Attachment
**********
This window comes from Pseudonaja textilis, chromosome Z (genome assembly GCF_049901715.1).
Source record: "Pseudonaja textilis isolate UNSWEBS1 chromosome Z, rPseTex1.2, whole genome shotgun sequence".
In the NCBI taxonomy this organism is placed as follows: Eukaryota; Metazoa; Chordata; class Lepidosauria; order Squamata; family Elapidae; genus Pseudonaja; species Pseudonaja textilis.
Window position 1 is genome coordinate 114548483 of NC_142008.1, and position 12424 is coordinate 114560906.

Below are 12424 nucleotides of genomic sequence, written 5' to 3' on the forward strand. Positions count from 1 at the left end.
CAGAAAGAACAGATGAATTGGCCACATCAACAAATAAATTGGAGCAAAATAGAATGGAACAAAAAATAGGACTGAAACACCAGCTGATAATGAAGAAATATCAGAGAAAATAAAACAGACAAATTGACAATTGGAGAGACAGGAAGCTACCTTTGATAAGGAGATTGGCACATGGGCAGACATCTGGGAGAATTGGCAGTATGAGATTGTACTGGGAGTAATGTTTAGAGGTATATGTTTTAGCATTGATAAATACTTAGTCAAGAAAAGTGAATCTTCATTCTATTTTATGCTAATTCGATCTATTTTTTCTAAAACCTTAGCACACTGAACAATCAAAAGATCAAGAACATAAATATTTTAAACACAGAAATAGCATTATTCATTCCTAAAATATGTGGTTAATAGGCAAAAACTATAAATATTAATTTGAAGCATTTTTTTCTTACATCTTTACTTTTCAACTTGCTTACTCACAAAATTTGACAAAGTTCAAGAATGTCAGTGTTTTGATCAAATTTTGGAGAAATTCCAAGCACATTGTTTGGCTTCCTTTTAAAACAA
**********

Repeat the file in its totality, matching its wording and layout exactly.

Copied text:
This window comes from Pseudonaja textilis, chromosome Z (genome assembly GCF_049901715.1).
Source record: "Pseudonaja textilis isolate UNSWEBS1 chromosome Z, rPseTex1.2, whole genome shotgun sequence".
In the NCBI taxonomy this organism is placed as follows: Eukaryota; Metazoa; Chordata; class Lepidosauria; order Squamata; family Elapidae; genus Pseudonaja; species Pseudonaja textilis.
Window position 1 is genome coordinate 114548483 of NC_142008.1, and position 12424 is coordinate 114560906.

Below are 12424 nucleotides of genomic sequence, written 5' to 3' on the forward strand. Positions count from 1 at the left end.
CAGAAAGAACAGATGAATTGGCCACATCAACAAATAAATTGGAGCAAAATAGAATGGAACAAAAAATAGGACTGAAACACCAGCTGATAATGAAGAAATATCAGAGAAAATAAAACAGACAAATTGACAATTGGAGAGACAGGAAGCTACCTTTGATAAGGAGATTGGCACATGGGCAGACATCTGGGAGAATTGGCAGTATGAGATTGTACTGGGAGTAATGTTTAGAGGTATATGTTTTAGCATTGATAAATACTTAGTCAAGAAAAGTGAATCTTCATTCTATTTTATGCTAATTCGATCTATTTTTTCTAAAACCTTAGCACACTGAACAATCAAAAGATCAAGAACATAAATATTTTAAACACAGAAATAGCATTATTCATTCCTAAAATATGTGGTTAATAGGCAAAAACTATAAATATTAATTTGAAGCATTTTTTTCTTACATCTTTACTTTTCAACTTGCTTACTCACAAAATTTGACAAAGTTCAAGAATGTCAGTGTTTTGATCAAATTTTGGAGAAATTCCAAGCACATTGTTTGGCTTCCTTTTAAAACAA